PM flags referendum on health reform
KEVIN Rudd has flagged a referendum to take control of the nation's healthcare system.
The Government has outlined a major transformation of health care in Australia. Commonwealth, state and territory leaders will meet later this year to examine the health system in the wake of the National Health and Hospitals Reform Commission report, unveiled by Mr Rudd today.
Australians face paying a higher Medicare levy to fund a universal dental health scheme.
A preferred reform plan will be discussed at COAG in early 2010, but the Prime Minister has warned he will hold a referendum if agreement is not reached. “If there's no agreement to a comprehensive reform plan the commonwealth will proceed to seek a mandate from the Australian people for the proper reform of our health system,” he said.
Err, hang on. You mean Rudd is doing exactly what he promised to do? That's not right!!!!!
Now look you could say that Rudd had promised that by now he would have decided whether to hold a referendum at the next election, but seriously why would he do that now? The report doesn't even recommend the Commonwealth Government taking over the whole lot, and let's say he did come out today and say we're going to referendum on it. First thing I'd ask - what's the question? Then I'd ask if the referendum passes what will happen? Then I'd ask, do the experts think it's a good idea? Will it do any good? Then I'd ask was he going to consult with the public and medical sector before deciding to do this massive upheaval?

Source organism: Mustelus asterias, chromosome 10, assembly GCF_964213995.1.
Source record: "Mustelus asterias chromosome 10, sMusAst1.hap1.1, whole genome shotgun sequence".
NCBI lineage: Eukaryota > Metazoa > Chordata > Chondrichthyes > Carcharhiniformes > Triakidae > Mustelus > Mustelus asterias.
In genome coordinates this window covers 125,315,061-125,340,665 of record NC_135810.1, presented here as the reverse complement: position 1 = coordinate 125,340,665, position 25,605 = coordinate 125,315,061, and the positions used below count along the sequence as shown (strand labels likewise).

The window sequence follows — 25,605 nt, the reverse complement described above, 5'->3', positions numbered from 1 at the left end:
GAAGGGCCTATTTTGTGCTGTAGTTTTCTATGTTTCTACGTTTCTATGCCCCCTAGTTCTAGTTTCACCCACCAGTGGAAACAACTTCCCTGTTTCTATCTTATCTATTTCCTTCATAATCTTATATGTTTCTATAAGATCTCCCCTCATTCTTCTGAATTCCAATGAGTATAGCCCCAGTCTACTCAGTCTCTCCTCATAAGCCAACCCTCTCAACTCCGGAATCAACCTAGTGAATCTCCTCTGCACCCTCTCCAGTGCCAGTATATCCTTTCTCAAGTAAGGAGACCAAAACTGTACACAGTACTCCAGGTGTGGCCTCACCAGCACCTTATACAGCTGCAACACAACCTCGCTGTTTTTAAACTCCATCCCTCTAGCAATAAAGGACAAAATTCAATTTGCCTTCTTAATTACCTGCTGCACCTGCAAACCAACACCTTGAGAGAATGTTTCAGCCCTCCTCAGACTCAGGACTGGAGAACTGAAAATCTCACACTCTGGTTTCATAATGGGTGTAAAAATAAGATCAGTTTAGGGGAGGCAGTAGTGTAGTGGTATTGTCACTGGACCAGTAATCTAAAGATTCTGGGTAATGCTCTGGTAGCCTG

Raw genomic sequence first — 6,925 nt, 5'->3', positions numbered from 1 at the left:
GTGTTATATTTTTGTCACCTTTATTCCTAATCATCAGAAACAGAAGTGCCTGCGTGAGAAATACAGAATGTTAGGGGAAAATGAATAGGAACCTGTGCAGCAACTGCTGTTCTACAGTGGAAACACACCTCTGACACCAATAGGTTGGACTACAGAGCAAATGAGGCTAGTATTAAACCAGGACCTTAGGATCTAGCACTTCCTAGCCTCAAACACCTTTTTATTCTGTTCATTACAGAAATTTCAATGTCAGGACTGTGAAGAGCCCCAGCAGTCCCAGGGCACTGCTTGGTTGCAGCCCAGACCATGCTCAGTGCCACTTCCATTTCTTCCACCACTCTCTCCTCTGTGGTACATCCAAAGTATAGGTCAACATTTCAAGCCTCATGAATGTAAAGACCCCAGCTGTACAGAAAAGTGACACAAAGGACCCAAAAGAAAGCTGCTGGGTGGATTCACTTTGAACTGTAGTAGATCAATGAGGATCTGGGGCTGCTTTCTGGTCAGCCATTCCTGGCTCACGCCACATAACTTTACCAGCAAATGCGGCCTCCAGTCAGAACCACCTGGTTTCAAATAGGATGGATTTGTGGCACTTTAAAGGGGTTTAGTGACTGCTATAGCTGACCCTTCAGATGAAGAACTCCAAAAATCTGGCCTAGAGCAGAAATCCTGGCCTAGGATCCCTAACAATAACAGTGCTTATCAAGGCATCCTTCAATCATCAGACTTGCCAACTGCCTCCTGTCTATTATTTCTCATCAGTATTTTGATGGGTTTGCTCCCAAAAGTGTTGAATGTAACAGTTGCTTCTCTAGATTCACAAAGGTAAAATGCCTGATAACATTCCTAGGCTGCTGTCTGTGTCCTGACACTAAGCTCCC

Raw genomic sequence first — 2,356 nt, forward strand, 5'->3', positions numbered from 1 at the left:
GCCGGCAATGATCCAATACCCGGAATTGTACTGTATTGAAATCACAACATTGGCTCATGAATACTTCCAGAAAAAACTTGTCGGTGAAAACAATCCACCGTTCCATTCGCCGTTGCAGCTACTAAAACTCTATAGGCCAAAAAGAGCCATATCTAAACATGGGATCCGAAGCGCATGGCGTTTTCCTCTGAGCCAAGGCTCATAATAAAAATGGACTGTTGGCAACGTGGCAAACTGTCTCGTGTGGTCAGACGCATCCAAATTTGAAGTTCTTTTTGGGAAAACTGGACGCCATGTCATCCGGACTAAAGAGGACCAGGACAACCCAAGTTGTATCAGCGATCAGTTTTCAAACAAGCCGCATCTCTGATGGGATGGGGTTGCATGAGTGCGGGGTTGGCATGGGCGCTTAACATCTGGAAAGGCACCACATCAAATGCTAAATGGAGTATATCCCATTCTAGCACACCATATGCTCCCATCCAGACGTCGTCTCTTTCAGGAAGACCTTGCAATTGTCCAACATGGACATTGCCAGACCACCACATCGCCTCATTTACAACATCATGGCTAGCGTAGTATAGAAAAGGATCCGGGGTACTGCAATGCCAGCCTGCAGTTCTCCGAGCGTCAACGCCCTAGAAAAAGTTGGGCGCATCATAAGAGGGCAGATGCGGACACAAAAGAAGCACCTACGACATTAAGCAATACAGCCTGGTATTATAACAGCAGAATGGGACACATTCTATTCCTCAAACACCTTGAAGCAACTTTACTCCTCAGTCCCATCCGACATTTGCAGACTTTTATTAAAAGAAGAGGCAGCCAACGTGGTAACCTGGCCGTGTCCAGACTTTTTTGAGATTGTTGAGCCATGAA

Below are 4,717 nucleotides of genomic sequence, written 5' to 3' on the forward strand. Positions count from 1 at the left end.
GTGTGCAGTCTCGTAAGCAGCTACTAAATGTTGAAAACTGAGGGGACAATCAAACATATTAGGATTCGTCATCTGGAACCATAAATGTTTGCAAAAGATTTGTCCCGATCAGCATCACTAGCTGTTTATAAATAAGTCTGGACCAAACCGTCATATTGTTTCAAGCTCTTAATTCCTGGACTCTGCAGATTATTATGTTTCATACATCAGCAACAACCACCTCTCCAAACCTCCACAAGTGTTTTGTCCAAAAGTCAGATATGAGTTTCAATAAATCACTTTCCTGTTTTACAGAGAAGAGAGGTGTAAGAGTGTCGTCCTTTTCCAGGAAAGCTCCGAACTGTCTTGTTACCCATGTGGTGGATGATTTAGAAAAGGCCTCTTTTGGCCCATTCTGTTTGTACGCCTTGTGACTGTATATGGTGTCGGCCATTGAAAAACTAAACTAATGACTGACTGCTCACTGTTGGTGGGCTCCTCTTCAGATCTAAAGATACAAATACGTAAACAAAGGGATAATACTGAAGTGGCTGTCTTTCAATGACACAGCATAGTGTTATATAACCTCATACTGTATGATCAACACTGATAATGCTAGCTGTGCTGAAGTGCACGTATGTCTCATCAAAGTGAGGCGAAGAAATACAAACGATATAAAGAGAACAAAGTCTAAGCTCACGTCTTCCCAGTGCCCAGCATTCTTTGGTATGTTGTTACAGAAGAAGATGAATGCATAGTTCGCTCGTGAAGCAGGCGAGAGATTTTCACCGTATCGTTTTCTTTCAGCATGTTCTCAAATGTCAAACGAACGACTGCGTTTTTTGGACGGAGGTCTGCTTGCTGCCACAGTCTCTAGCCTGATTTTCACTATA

The experts have come out saying (according to The Australian):
The commission has recommended the commonwealth should run and fund all primary health care, basic dental care and aged care as well as indigenous health. It also suggested the commonwealth fund all outpatient services and 40 per cent of emergency admissions. The report also leaves open the option of eventually funding 100 per cent of hospital admissions, but explicitly said that should not occur straight away.
So the report gives Rudd an excuse not to take over the whole lot - but does put the onus on him to do something - and something drastic. I actually think that sounds like a good idea, but it obviously is not going to be easy to do.
However let's go back to Turnbull's criticism that Rudd has broken an election promise and that he should take over the hospitals. Does this mean the Liberal Party is now in favour of this idea? They're against the recommendation of introducing a dental cover (little wonder given the Liberals got rid of the Commonwealth Dental Plan), and yet he seems to be urging the Government to go further than the reports recommendation of taking over 40 percent of the funding. So he appears to be arguing the Government does less and more. Or is he arguing the Government should do something even though he thinks it is bad policy?